Under Ice

May 1, 2018 | Atlanta, GA

Editor's Note: This story by Melissa Fralick originally appeared as part of the special feature "Campus Without Borders," in the Spring 2018 Issue of Georgia Tech's Alumni Magazine.

IF THERE IS LIFE ANYWHERE ELSE IN OUR SOLAR SYSTEM, Britney Schmidt knows it’s likely to be found on Europa, one of Jupiter’s largest moons.

Europa has a lot in common with our planet. Like the Earth, it has an iron core, a rocky mantle, and a salt water ocean—though Europa’s ocean is encased under an ice shell up to 15 miles thick. 

But as of yet, no spacecraft has explored beneath the icy surface.

Schmidt, who is an assistant professor in the School of Earth and Atmospheric Sciences, hopes to change that. She and her team of Tech students and researchers are testing a modular autonomous vehicle, called Icefin, which they hope will one day lead to driving vehicles under Europa’s ice. 

But before they’re able to launch Icefin into space and land on Europa, they’re working here on Earth’s iciest region: Antarctica. Antarctica provides the perfect environment for testing, because it mimics many of the conditions expected to be found on Europa. 

Vast ice shelves? Check. A deep, salty ocean below? Check. Challenging to navigate? Check.

“Astronauts go out and learn geology on Earth before they go to the moon or before they’ll go operate on Mars,” Schmidt says. “So that’s kind of what we’re doing here— a spacecraft mission under the ice before we go and attempt that on Europa.”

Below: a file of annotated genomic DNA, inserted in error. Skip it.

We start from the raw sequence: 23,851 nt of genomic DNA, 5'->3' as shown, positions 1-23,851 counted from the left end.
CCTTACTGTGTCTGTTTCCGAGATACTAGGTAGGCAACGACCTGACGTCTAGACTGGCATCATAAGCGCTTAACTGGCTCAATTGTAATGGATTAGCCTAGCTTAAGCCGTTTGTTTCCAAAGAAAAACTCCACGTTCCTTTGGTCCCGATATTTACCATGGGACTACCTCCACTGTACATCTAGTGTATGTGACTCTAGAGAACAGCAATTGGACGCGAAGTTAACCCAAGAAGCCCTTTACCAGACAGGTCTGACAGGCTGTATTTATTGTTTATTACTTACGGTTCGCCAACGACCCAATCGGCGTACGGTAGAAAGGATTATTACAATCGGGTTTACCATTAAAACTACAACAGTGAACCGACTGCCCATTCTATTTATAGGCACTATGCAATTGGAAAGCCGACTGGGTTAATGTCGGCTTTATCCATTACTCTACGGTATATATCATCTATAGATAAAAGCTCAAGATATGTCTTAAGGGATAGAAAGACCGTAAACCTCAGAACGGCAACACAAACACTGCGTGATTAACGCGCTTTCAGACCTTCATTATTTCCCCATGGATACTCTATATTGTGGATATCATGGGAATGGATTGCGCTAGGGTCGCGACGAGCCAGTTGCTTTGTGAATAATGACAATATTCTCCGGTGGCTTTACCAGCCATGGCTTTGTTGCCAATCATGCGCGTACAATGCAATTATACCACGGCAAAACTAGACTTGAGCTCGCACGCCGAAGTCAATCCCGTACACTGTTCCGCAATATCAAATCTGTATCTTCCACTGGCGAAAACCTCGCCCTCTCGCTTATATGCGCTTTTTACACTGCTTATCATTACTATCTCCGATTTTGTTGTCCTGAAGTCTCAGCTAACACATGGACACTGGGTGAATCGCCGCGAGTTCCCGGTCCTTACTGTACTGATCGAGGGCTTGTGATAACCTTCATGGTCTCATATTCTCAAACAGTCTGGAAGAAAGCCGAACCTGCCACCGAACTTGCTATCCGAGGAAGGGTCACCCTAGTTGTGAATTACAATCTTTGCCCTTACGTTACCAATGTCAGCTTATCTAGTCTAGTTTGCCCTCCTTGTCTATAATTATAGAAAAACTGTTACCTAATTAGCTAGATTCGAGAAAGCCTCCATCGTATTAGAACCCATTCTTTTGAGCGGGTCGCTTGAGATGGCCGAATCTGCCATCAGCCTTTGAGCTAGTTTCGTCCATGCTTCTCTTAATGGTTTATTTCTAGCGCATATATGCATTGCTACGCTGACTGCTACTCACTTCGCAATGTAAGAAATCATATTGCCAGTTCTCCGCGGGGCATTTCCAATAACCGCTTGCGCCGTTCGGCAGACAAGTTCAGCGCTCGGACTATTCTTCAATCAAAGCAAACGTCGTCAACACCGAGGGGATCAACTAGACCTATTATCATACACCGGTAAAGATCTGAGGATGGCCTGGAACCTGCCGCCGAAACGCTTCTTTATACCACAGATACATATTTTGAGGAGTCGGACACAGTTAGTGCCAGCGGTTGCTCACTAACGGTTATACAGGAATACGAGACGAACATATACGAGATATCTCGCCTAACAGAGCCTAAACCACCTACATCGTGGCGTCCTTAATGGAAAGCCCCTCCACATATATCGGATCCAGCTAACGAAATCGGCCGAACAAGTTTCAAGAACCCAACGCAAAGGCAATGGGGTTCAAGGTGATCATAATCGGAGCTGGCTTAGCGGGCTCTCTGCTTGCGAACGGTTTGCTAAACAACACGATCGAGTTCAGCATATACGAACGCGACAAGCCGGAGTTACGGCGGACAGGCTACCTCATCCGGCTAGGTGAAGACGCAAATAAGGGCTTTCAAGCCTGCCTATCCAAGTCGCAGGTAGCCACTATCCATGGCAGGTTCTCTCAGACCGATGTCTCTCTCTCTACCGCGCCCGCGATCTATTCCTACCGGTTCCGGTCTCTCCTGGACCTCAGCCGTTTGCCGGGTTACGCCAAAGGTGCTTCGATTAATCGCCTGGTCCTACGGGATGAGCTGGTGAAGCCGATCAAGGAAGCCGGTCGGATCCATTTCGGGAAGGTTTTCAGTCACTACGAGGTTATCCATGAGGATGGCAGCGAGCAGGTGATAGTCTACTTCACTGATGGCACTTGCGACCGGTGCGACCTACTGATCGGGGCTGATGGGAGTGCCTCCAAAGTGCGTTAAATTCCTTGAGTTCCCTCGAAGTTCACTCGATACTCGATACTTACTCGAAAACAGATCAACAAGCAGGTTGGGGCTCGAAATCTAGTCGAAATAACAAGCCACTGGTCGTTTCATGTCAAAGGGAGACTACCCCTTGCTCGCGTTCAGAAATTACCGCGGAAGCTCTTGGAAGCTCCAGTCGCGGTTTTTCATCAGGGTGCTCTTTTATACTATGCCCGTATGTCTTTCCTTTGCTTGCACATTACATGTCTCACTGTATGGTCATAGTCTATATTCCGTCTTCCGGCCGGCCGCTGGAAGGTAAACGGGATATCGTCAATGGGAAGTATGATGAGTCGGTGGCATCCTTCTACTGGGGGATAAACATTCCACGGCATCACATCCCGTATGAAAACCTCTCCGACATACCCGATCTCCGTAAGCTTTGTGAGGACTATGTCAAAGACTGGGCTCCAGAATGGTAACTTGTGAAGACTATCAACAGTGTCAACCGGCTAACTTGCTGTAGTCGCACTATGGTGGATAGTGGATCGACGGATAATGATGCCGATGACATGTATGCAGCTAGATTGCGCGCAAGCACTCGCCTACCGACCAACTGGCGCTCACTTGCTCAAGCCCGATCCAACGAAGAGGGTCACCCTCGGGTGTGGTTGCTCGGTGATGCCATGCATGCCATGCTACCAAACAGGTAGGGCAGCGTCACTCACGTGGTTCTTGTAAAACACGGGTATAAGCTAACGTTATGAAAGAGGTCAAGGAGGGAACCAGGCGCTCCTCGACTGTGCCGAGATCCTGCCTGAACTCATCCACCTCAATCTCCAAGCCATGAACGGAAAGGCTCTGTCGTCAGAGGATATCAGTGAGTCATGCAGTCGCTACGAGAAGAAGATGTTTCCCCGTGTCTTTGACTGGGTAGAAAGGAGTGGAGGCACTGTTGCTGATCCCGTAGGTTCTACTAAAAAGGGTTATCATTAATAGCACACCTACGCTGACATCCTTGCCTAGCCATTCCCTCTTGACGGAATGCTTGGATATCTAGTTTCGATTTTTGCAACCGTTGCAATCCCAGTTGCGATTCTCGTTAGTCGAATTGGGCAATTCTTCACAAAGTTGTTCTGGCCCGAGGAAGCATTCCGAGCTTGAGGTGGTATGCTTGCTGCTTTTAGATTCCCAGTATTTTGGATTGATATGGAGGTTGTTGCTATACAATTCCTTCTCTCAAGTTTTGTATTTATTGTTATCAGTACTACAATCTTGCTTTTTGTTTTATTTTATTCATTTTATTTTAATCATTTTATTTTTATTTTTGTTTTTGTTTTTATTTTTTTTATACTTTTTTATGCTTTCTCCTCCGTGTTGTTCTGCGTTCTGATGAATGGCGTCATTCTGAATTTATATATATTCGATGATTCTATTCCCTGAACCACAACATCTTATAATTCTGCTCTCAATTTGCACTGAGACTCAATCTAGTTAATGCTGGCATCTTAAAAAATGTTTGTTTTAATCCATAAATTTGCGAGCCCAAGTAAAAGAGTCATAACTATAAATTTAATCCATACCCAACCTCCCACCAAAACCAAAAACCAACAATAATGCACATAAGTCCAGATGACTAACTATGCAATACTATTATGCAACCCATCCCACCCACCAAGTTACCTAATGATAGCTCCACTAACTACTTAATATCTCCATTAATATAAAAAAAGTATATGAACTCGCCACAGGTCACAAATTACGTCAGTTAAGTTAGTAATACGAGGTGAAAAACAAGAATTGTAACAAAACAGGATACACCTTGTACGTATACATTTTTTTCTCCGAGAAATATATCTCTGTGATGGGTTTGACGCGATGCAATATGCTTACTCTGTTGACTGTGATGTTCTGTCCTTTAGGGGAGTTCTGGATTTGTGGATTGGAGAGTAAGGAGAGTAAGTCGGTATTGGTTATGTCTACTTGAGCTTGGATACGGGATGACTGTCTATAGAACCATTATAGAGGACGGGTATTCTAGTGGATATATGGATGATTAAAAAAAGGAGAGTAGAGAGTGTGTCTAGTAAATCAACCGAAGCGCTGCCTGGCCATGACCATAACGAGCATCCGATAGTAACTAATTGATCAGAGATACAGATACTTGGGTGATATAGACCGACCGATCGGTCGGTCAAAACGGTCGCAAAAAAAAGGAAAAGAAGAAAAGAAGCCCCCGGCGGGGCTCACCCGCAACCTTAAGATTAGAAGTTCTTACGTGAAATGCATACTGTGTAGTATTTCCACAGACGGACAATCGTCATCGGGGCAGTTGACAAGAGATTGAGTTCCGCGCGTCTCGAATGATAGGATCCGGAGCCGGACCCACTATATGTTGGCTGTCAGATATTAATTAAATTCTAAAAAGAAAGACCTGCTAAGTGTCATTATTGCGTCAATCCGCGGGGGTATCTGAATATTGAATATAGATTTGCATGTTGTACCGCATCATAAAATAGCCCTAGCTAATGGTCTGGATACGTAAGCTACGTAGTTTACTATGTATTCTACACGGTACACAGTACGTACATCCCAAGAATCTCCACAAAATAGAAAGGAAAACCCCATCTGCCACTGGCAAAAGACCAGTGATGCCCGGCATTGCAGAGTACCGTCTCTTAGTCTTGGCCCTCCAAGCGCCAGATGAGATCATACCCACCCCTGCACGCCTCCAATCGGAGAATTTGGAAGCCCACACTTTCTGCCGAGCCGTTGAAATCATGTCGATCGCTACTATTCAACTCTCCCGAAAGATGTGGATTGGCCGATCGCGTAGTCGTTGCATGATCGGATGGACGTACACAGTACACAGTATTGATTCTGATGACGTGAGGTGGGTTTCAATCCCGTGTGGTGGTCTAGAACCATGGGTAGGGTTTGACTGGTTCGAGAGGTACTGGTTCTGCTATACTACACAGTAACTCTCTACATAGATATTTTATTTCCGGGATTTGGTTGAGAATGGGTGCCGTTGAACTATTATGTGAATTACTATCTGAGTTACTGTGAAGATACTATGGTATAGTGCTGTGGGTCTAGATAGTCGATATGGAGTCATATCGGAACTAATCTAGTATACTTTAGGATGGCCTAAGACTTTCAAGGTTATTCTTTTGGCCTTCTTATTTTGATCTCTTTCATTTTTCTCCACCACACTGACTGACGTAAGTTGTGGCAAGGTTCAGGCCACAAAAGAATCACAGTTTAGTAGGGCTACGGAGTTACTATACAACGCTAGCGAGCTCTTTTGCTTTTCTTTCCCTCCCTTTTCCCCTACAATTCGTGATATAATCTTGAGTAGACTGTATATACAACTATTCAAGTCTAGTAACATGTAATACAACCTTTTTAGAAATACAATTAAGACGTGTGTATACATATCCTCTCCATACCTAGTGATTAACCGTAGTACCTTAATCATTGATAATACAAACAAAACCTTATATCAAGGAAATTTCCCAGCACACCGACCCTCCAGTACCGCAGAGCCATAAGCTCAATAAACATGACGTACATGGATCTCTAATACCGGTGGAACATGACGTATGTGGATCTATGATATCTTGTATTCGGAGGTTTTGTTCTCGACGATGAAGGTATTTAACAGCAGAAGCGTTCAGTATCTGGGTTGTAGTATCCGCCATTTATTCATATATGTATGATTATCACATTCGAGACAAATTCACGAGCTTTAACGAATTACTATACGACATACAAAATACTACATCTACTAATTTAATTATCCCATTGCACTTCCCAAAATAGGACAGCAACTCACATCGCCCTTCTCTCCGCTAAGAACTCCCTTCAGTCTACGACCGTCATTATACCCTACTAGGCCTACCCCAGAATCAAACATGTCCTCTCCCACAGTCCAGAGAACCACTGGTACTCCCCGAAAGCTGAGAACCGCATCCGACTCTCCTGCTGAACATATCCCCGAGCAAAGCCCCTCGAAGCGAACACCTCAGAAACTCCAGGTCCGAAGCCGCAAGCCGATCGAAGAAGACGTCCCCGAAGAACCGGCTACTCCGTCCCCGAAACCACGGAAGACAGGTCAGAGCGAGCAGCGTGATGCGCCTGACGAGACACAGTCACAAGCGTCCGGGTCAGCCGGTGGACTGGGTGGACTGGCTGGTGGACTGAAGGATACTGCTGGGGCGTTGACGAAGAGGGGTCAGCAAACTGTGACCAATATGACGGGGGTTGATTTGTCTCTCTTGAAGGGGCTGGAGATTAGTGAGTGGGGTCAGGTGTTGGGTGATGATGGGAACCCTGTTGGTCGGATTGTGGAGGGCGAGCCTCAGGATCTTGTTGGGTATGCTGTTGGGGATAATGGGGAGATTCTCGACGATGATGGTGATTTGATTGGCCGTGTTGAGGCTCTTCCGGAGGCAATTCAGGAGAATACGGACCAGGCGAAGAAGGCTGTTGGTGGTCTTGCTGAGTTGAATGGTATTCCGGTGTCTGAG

Schmidt and a team of researchers, including graduate students Justin Lawrence, Dan Dichek, Ben Hurwitz and Chad Ramey, along with research engineer Matt Meister, ME 15,  returned to campus this January following a three-month field season, during which they successfully operated a new version of Icefin under Antarctica’s McMurdo Ice Shelf for the first time. The missile-shaped vehicle, which is 12 feet in length and 9 inches in diameter, was designed to be small and modular enough to transport onto remote ice shelves, but sophisticated enough to carry a variety of scientific instruments and sensors. It can be driven under the ice remotely, like a remote-controlled car, or programmed to drive autonomously. 

The team includes students from various disciplines who bring their expertise to the project. For example, Lawrence is working toward a PhD in planetary science, while Hurwitz is part of a new PhD program at Tech in ocean sciences and engineering. 

“The engineers and scientists work really closely, which is fantastic for field work,” Lawrence says. 

Before their recent fieldwork with Icefin, all scientific data from the massive Ross Ice Shelf, which is roughly the size of France, came from just three drill holes.

“We know more about the surface of Mars than we do about under the Ross Ice Shelf,” Hurwitz says. 

Schmidt says that over the course of this Icefin project—a collaboration with a New Zealand research team—exploring through three additional holes drilled into the Ross Ice Shelf will more than double the data previously available. 

“And with the vehicle, it’s a type of data that we’ve never been able to get, which is driving around and mapping what’s going on under there for a few kilometers on either side of the access point,” Schmidt says.